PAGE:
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The Skillcraft Glo Bug Tool
By Jim Meier, Fresno, CA

One of the most productive patterns for trout and steelhead is the Glo Bug. This simple little fly is most effective when the fish are spawning, as it imitates a wayward egg. The problem with Glo Bugs is that they are a pain to tie, and who wants to pay $1.85 for a bit of yarn on a hook?

This Christmas I received a marvelous gadget from my father to solve all of these problems, the Skillcraft Glo Bug Tool. This technological invention undoubtedly resulted from a fly fisherman trapped in the office staring into the trash can at yet another cheap pen just thrown away. Fishing the pen out of the trash and removing the innards he was left with a hollow tube that narrowed quite nicely at the tip. What a handy dispenser of glo bug yarn he thought to himself, and the tool was born.

Here is how it works: first you must struggle mightily to get the proper amount of yarn through the pen. Then when you tie, use just as much as necessary, leaving enough for the next fly peeking out of the pen.

What follows is some of my fathers original artwork, and the step-by-step instructions if you feel you need them.

The tool assembly can be a trying experience and requires 5 things:

    1: a used up Skillcraft pen (or similar pen with a smooth barrel and metal end)

    2: 1 loop of glo bug yarn, or several smaller loops.

    3: a piece of strong wire that when doubled up will fit though the tip of the pen.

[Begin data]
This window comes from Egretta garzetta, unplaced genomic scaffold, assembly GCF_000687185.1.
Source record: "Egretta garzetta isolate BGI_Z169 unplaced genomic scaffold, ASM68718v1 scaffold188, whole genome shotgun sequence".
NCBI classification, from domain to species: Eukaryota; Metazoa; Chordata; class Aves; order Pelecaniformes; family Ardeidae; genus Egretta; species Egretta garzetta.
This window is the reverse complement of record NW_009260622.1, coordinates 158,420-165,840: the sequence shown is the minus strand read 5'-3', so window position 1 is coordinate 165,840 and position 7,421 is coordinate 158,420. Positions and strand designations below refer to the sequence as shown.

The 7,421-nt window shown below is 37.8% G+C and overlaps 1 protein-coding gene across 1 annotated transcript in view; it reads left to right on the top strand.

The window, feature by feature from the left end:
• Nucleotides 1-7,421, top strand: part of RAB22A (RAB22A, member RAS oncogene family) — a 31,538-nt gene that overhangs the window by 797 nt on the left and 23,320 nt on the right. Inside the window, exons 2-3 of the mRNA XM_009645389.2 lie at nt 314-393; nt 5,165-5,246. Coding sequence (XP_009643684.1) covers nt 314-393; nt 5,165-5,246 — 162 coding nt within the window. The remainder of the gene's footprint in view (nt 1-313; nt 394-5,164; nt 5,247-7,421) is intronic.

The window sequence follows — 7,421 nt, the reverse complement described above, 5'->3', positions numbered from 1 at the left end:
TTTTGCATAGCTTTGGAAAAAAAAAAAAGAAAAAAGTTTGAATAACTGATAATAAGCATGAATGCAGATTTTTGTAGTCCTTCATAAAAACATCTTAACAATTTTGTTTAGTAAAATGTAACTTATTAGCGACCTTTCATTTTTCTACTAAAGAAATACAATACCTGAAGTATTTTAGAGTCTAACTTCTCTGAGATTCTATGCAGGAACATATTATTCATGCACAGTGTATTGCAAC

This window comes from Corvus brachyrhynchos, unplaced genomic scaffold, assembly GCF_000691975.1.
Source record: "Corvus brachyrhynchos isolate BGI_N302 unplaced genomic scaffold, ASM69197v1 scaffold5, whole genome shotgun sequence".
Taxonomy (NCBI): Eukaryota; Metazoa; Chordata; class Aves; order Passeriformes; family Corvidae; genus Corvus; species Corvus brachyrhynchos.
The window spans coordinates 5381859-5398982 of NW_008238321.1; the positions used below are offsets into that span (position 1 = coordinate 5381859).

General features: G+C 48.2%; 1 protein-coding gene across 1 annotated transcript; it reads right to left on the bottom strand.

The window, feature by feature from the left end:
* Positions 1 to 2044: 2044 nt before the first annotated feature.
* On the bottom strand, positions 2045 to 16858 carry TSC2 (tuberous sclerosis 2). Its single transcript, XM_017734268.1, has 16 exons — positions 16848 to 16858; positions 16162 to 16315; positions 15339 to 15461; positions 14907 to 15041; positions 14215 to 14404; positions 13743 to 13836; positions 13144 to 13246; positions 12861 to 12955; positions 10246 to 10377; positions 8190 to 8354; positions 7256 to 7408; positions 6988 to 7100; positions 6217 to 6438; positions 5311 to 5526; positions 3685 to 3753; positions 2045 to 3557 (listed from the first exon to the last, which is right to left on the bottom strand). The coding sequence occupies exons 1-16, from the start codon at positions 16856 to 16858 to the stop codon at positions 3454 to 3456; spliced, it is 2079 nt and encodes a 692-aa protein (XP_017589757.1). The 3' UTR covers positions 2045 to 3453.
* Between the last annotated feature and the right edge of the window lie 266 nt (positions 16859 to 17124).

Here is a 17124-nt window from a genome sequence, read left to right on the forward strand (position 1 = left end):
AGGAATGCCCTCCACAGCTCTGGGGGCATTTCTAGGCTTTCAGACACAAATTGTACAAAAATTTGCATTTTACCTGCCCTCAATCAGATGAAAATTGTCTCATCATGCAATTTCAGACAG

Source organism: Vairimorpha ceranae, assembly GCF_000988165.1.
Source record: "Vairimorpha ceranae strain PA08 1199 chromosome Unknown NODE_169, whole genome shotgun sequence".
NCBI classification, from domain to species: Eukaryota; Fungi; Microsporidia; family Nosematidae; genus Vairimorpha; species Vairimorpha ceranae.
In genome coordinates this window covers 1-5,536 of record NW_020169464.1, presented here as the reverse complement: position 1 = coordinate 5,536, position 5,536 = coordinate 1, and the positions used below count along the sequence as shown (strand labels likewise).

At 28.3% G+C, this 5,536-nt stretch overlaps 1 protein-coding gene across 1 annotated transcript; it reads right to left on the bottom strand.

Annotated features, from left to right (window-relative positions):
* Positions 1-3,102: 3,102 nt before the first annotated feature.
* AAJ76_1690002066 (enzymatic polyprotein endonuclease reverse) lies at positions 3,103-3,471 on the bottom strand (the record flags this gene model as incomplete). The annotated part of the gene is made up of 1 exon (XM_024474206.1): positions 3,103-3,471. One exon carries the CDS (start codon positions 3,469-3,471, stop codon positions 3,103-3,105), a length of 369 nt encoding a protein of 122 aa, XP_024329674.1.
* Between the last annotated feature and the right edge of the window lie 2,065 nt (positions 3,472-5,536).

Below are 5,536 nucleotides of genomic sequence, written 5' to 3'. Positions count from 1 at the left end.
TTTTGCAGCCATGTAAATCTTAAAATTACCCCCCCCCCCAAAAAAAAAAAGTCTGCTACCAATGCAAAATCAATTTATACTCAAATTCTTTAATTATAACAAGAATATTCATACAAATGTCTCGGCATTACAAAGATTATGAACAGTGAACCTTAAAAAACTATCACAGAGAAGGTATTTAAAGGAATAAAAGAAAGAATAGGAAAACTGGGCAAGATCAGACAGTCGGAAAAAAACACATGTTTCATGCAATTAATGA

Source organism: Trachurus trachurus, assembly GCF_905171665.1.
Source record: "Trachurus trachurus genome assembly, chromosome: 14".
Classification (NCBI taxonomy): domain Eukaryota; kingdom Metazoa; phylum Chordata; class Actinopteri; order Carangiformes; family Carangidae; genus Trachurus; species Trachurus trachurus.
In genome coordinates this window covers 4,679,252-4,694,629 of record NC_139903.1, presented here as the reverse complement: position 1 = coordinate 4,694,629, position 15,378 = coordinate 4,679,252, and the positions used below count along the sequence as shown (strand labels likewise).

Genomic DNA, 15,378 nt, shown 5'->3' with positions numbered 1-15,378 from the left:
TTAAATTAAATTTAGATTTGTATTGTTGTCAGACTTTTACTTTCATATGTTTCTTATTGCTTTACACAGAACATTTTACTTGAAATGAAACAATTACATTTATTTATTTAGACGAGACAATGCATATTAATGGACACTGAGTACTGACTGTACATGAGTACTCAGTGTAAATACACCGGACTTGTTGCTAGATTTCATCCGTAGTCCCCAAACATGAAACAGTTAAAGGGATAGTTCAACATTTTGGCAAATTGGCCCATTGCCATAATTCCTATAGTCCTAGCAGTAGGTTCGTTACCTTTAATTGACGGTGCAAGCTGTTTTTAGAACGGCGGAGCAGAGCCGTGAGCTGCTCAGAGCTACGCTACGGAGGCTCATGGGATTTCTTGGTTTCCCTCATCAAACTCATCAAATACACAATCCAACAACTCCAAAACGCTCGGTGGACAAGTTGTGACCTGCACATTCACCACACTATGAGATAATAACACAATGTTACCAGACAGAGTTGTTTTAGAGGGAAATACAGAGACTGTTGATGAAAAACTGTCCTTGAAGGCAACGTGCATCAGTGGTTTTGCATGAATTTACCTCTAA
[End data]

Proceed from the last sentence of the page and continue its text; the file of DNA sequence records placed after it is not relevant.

4: a friend or spouse to help.

    5: optional, according to my father the family dog needs to be present, but if you are lacking this, I am sure it will still work.

Put the wire loop through the pen and slip the yarn through the loop, now using pliers pull the wire back out, pulling the yarn through the pen body. This may be difficult, as the idea is to compress the yarn as it leaves the tip of the pen. If it seems easy you may need a smaller tipped pen or more yarn or neither and you can just be happy.

This should give you a tool that looks something like this. These are what I received for Christmas. The one on the bottom has a tied jig still on it.

Glo Bug Materials

    Hook: Jig or scud hook, size 12 - 16.

    Thread: Kevlar - this is a must, as the pressure needed to flare the yarn will break even 3/0 thread.

    Body: Glo Bug yarn in your preferred color.

Instructions for the Glo Bug:

    1. Put either a scud hook, or jig head in the vise and lay down a base layer of thread.

    2. Then I give the thread base a coat of super glue. I use a brush-on thpe made by Locktite, that way I get 3 months out of one little bottle of it.

    3. Now pull out about 3/8 of an inch of yarn and cut it off clean. Lash it to the hook, loosely for two wraps then very tightly for three or four more.

    4. Move the thread off the yarn to the hook wrap it a few times and whip finish. Then pull out a bit more yarn from the pen, make sure you hold the fly as the yarn is really stuffed in there! Then cut it off clean.

    Note: If you cut it off too short, all is lost and the Devil will come see why you are yelling bad words.

    5. This should make a perfect little ball of fluff that looks like an egg to the fish.

    6. This method allows for the tying of many glo bugs in very short order. A small dot of pink or orange permanent marker on each egg adds to the effect.

This is dedicated to my father, for teaching me how to hunt, fish and be the best man I can. Thanks Dad!

P.S.
He can often be found haunting Missouri's trout waters with my equally wonderful mom. ~ Jim

About Jim:

Jim Meier is a Graduate Student studying applied geology at California State University Fresno and working for the US Bureau of Reclamation. He can be reached at glst@csufresno.edu


For more great flies, check out: Beginning Fly Tying, Intermediate Fly Tying and Advanced Fly Tying.


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